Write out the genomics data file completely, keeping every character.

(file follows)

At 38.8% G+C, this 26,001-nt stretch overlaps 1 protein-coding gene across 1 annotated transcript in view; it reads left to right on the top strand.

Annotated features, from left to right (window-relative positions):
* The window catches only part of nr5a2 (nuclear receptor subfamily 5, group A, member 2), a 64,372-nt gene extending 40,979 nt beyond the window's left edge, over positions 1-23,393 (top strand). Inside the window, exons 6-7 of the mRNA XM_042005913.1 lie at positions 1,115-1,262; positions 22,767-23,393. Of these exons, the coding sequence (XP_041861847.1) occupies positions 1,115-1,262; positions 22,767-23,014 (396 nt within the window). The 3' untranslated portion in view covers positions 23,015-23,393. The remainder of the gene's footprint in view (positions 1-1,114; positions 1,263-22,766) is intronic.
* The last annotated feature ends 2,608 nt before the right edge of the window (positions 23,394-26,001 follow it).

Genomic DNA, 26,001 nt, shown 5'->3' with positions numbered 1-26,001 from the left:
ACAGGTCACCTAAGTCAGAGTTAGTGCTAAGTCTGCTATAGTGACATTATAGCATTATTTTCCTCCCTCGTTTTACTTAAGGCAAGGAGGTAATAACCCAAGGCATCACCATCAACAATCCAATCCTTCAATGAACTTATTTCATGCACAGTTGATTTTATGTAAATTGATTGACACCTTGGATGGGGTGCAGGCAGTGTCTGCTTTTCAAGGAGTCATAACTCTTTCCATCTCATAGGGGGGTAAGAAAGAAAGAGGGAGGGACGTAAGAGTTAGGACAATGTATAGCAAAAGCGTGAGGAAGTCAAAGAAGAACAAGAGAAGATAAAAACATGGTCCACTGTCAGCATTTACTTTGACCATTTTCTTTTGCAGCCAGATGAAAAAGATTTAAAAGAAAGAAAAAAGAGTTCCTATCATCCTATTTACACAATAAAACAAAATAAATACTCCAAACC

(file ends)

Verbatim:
At 38.8% G+C, this 26,001-nt stretch overlaps 1 protein-coding gene across 1 annotated transcript in view; it reads left to right on the top strand.

Annotated features, from left to right (window-relative positions):
* The window catches only part of nr5a2 (nuclear receptor subfamily 5, group A, member 2), a 64,372-nt gene extending 40,979 nt beyond the window's left edge, over positions 1-23,393 (top strand). Inside the window, exons 6-7 of the mRNA XM_042005913.1 lie at positions 1,115-1,262; positions 22,767-23,393. Of these exons, the coding sequence (XP_041861847.1) occupies positions 1,115-1,262; positions 22,767-23,014 (396 nt within the window). The 3' untranslated portion in view covers positions 23,015-23,393. The remainder of the gene's footprint in view (positions 1-1,114; positions 1,263-22,766) is intronic.
* The last annotated feature ends 2,608 nt before the right edge of the window (positions 23,394-26,001 follow it).

Genomic DNA, 26,001 nt, shown 5'->3' with positions numbered 1-26,001 from the left:
ACAGGTCACCTAAGTCAGAGTTAGTGCTAAGTCTGCTATAGTGACATTATAGCATTATTTTCCTCCCTCGTTTTACTTAAGGCAAGGAGGTAATAACCCAAGGCATCACCATCAACAATCCAATCCTTCAATGAACTTATTTCATGCACAGTTGATTTTATGTAAATTGATTGACACCTTGGATGGGGTGCAGGCAGTGTCTGCTTTTCAAGGAGTCATAACTCTTTCCATCTCATAGGGGGGTAAGAAAGAAAGAGGGAGGGACGTAAGAGTTAGGACAATGTATAGCAAAAGCGTGAGGAAGTCAAAGAAGAACAAGAGAAGATAAAAACATGGTCCACTGTCAGCATTTACTTTGACCATTTTCTTTTGCAGCCAGATGAAAAAGATTTAAAAGAAAGAAAAAAGAGTTCCTATCATCCTATTTACACAATAAAACAAAATAAATACTCCAAACC